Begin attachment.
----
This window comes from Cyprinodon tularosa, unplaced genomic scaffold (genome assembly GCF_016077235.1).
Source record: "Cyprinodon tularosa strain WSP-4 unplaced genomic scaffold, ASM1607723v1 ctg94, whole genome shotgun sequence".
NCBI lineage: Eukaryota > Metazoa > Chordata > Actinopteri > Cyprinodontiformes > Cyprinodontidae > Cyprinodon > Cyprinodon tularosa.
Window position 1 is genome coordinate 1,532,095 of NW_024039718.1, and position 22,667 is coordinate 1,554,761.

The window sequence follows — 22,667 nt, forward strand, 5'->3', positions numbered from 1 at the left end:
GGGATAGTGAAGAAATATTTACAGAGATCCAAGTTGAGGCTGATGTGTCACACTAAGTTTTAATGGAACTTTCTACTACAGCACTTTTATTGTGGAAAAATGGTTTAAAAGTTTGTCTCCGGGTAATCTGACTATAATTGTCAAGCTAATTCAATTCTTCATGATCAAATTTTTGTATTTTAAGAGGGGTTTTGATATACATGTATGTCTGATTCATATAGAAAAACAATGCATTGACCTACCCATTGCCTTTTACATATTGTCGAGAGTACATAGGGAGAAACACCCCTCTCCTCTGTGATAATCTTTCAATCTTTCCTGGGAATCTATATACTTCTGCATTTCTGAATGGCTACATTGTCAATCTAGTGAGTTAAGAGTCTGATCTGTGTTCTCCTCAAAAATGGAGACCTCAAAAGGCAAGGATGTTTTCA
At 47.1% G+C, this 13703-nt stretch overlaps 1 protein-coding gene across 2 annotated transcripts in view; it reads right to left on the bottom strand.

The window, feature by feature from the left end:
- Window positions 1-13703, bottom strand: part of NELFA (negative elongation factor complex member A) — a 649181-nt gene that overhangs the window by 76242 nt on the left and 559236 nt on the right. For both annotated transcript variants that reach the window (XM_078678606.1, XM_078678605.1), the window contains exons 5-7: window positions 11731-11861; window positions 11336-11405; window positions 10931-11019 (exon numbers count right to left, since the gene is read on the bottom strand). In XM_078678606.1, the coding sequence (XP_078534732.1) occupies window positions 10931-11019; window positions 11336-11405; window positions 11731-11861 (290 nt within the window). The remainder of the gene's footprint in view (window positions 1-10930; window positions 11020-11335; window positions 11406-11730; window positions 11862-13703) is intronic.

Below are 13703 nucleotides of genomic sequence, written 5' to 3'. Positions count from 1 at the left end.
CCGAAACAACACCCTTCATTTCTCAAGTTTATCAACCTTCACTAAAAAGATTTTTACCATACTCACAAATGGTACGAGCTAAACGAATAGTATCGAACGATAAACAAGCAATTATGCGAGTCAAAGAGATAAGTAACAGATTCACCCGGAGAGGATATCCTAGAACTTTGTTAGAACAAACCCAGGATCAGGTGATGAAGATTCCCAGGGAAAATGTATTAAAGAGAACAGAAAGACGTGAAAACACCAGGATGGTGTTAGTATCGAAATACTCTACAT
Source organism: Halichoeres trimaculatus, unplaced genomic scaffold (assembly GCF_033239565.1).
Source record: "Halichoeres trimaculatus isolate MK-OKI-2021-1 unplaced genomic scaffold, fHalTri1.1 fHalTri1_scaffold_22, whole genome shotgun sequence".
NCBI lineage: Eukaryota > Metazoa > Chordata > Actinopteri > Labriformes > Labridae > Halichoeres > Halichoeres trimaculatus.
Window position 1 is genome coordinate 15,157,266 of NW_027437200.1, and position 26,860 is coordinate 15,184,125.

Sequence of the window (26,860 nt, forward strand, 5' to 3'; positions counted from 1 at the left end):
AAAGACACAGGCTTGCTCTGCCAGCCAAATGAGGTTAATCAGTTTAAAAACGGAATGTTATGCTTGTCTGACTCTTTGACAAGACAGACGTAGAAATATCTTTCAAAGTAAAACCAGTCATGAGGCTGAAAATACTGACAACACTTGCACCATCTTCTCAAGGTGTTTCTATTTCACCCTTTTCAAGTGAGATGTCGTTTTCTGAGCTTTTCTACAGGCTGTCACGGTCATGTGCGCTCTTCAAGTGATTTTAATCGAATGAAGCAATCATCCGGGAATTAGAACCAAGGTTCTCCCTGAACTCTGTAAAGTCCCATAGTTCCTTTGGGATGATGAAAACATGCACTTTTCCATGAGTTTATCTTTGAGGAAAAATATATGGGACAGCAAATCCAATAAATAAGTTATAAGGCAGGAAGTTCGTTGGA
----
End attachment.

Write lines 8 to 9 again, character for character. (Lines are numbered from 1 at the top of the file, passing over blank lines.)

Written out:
The window, feature by feature from the left end:
- Window positions 1-13703, bottom strand: part of NELFA (negative elongation factor complex member A) — a 649181-nt gene that overhangs the window by 76242 nt on the left and 559236 nt on the right. For both annotated transcript variants that reach the window (XM_078678606.1, XM_078678605.1), the window contains exons 5-7: window positions 11731-11861; window positions 11336-11405; window positions 10931-11019 (exon numbers count right to left, since the gene is read on the bottom strand). In XM_078678606.1, the coding sequence (XP_078534732.1) occupies window positions 10931-11019; window positions 11336-11405; window positions 11731-11861 (290 nt within the window). The remainder of the gene's footprint in view (window positions 1-10930; window positions 11020-11335; window positions 11406-11730; window positions 11862-13703) is intronic.